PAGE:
- The Washington Times - Wednesday, August 1, 2018

One week after facing backlash for allegedly “shadow banning” prominent conservatives on Twitter, the social media platform is under fire again for hiring several researchers who have criticized President Trump on the site to study users’ “conversational health.”

Twitter announced in a blog post Monday that after a vigorous review process, it had chosen a group, led by Dutch professor Rebekah Tromble, to study “how communities form around political discussions on Twitter, and the challenges that may arise as those discussions develop.”

“In the context of growing political polarization, the spread of misinformation, and increases in incivility and intolerance, it is clear that if we are going to effectively evaluate and address some of the most difficult challenges arising on social media, academic researchers and tech companies will need to work together much more closely,” Ms. Tromble said in a statement. “This initiative presents an important and promising opportunity for Twitter and our team of researchers to share expertise and work on solutions together.”

At least four of the six researchers in the group, including Ms. Tromble, have expressed anti-Trump sentiment on Twitter, Fox News reported.

In tweets that have since been set to private, another researcher involved in the project, Nava Tintarev, wrote, “’Trump‘ and ‘care’ don’t really work in the same sentence do they? Keeping you in my thought today ‘merica,” Fox News reported.

Republican Party chairwoman Ronna McDaniel said Twitter had some work to do if it wanted to earn the trust of conservatives.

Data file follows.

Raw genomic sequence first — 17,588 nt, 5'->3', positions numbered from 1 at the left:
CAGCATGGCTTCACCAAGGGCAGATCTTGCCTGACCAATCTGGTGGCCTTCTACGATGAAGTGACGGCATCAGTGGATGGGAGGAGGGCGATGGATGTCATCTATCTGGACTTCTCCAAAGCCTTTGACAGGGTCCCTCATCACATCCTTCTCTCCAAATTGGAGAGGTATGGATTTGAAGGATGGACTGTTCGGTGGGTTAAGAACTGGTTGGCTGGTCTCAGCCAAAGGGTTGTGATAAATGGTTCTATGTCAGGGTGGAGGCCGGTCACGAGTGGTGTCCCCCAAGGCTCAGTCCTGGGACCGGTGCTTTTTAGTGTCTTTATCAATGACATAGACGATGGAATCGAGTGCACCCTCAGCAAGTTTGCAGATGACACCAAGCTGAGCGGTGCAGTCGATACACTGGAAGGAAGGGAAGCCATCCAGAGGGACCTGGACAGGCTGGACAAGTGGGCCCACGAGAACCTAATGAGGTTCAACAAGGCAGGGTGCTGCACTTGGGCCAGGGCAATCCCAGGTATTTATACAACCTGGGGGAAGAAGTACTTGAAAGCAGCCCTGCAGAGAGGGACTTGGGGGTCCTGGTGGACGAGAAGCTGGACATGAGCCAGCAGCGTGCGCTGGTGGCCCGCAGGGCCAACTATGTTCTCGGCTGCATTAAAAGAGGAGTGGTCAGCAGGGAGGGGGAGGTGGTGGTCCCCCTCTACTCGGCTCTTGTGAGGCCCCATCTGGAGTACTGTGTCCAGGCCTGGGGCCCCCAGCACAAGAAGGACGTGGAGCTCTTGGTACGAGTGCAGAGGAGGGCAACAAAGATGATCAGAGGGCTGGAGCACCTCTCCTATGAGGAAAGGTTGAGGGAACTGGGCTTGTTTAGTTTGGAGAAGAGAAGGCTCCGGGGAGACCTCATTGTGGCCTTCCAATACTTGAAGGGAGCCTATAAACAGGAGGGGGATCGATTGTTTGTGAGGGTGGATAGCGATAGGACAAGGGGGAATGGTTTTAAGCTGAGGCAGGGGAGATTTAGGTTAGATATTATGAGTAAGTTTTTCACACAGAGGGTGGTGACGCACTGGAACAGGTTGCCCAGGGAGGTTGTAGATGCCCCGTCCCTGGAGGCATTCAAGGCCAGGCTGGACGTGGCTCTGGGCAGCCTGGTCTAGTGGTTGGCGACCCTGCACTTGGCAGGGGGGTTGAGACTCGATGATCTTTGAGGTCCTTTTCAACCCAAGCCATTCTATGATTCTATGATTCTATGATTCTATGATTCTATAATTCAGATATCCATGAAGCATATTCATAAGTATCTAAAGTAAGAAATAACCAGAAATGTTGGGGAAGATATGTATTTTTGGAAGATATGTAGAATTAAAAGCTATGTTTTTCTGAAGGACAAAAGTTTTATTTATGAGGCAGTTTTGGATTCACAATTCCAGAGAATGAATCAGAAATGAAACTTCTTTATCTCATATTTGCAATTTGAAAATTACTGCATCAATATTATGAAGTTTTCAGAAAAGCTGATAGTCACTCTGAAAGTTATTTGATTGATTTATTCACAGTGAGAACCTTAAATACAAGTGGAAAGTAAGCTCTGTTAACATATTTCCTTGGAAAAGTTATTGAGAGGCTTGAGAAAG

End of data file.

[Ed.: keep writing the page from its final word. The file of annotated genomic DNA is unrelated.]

“Many of Twitter’s actions continue to be concerning for conservatives,” she told Fox News, via email. “If Twitter wants to restore healthy conversations, they should start by talking with Americans outside of their bubble.”

Twitter said in its blog post that Ms. Tromble’s project will primarily focus on incivility and intolerance in Twitter conversations, as well as “echo chambers” that form when discussions involve only like-minded people, which can promote resentment towards those not having the same conversation.

“The group has found that while incivility, which breaks norms of politeness, can be problematic, it can also serve important functions in political dialog,” the company said. “In contrast, intolerant discourse — such as hate speech, racism, and xenophobia — is inherently threatening to democracy. The team will therefore work on developing algorithms that distinguish between these two behaviors.”

A Twitter spokesperson told Fox News that the researchers were chosen because of their experience and “the rigorous academic standards of their work.” The backlash they’ve received since their anti-Trump tweets came to light only shows why their research is so important, the spokesperson said.

“The abuse and harassment the lead female researchers are receiving is exactly why this work is important. Everything we do together in the coming months —including their RFP, findings and measurement — will be peer-reviewed and made public so that everyone can assess and learn from what is discovered,” Twitter said.


Copyright © 2018 The Washington Times, LLC. Click here for reprint permission.

The Washington Times Comment Policy

The Washington Times welcomes your comments on Spot.im, our third-party provider. Please read our Comment Policy before commenting.

 

Click to Read More and View Comments

Click to Hide